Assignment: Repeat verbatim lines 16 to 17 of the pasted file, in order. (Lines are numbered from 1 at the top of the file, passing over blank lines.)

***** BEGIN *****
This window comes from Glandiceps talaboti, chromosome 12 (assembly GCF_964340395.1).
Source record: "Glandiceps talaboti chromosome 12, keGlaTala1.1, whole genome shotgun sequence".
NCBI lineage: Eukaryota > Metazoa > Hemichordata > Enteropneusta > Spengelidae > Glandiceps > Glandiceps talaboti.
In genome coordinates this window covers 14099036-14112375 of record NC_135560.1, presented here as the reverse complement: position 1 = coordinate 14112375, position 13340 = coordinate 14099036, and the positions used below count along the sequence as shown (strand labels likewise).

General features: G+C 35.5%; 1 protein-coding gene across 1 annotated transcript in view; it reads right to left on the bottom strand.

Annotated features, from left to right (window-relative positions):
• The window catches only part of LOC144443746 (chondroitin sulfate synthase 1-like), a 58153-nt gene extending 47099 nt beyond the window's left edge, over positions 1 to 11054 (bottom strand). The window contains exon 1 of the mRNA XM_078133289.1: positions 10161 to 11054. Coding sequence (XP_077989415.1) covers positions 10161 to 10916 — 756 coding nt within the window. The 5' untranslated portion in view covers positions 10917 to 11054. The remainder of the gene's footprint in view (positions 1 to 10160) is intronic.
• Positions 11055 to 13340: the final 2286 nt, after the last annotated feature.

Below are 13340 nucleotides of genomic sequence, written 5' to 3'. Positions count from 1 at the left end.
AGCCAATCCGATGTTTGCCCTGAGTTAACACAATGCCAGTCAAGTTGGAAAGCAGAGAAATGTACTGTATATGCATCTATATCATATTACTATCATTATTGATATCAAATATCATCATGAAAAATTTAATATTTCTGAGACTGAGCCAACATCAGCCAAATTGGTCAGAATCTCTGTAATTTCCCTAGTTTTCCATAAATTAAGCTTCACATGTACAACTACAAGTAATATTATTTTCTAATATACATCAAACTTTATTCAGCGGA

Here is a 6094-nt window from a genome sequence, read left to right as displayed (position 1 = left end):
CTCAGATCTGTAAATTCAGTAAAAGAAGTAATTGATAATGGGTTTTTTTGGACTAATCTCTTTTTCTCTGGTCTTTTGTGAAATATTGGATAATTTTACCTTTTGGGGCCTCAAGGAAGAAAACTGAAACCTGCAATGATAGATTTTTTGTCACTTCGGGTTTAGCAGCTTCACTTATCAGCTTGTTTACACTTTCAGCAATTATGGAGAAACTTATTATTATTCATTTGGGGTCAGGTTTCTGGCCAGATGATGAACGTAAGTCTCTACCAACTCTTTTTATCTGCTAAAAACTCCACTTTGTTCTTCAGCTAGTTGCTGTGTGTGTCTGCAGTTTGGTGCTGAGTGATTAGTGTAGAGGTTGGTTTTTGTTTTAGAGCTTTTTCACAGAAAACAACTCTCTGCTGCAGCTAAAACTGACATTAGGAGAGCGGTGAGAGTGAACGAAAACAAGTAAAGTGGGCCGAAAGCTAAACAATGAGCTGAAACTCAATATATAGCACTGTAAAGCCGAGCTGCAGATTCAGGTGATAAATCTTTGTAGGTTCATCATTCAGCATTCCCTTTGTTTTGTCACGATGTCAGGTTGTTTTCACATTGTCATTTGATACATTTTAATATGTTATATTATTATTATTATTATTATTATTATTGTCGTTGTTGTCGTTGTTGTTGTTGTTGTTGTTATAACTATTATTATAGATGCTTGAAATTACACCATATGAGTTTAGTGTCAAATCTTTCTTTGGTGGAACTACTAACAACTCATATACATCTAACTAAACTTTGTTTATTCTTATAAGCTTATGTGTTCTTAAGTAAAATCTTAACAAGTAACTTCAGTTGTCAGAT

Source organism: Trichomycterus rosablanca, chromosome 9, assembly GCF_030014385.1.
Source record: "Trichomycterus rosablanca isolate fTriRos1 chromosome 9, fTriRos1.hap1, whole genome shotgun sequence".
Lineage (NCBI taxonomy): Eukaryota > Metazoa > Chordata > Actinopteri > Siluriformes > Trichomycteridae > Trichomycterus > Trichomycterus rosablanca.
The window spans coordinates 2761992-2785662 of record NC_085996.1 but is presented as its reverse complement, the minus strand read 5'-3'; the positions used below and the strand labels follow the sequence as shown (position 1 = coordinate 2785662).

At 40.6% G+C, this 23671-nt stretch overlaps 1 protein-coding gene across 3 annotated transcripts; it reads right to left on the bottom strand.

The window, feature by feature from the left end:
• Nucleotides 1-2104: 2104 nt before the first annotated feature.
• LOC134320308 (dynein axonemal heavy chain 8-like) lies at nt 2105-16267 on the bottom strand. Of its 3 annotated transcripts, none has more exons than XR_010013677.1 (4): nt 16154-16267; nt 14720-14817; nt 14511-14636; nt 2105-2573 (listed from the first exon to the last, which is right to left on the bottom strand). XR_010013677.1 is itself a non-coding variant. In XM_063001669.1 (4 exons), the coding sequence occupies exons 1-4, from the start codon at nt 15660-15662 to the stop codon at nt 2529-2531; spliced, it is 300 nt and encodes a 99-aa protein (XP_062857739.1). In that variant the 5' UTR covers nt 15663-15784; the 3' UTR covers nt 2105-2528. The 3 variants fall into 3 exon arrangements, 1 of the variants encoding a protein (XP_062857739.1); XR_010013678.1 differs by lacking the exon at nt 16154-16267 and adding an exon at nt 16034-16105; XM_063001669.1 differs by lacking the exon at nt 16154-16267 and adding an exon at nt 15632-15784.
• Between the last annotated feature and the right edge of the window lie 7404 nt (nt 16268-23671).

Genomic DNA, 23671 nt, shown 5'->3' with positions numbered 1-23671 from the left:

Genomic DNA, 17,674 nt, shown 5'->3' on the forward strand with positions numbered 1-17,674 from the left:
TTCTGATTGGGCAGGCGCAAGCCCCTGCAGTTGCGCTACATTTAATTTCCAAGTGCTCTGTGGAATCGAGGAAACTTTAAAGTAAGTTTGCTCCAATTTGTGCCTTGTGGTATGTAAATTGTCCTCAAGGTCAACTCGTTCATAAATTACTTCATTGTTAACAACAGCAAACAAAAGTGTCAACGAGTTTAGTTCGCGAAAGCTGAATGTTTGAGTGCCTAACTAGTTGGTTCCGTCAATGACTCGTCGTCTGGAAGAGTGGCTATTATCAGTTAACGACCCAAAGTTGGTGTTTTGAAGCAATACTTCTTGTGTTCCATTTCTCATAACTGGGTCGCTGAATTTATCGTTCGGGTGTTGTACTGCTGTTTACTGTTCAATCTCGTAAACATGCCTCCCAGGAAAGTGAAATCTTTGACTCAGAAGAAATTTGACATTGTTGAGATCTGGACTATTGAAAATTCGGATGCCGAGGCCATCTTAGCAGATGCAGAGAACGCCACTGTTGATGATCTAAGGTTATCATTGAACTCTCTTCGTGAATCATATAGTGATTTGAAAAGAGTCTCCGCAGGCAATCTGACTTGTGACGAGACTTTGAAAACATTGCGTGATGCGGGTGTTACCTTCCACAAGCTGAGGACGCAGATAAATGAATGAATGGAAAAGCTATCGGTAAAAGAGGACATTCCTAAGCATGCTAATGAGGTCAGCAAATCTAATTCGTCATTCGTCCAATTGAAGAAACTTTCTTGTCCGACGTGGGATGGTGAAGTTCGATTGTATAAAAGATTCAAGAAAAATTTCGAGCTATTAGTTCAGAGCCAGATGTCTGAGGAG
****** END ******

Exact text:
The window spans coordinates 2761992-2785662 of record NC_085996.1 but is presented as its reverse complement, the minus strand read 5'-3'; the positions used below and the strand labels follow the sequence as shown (position 1 = coordinate 2785662).

At 40.6% G+C, this 23671-nt stretch overlaps 1 protein-coding gene across 3 annotated transcripts; it reads right to left on the bottom strand.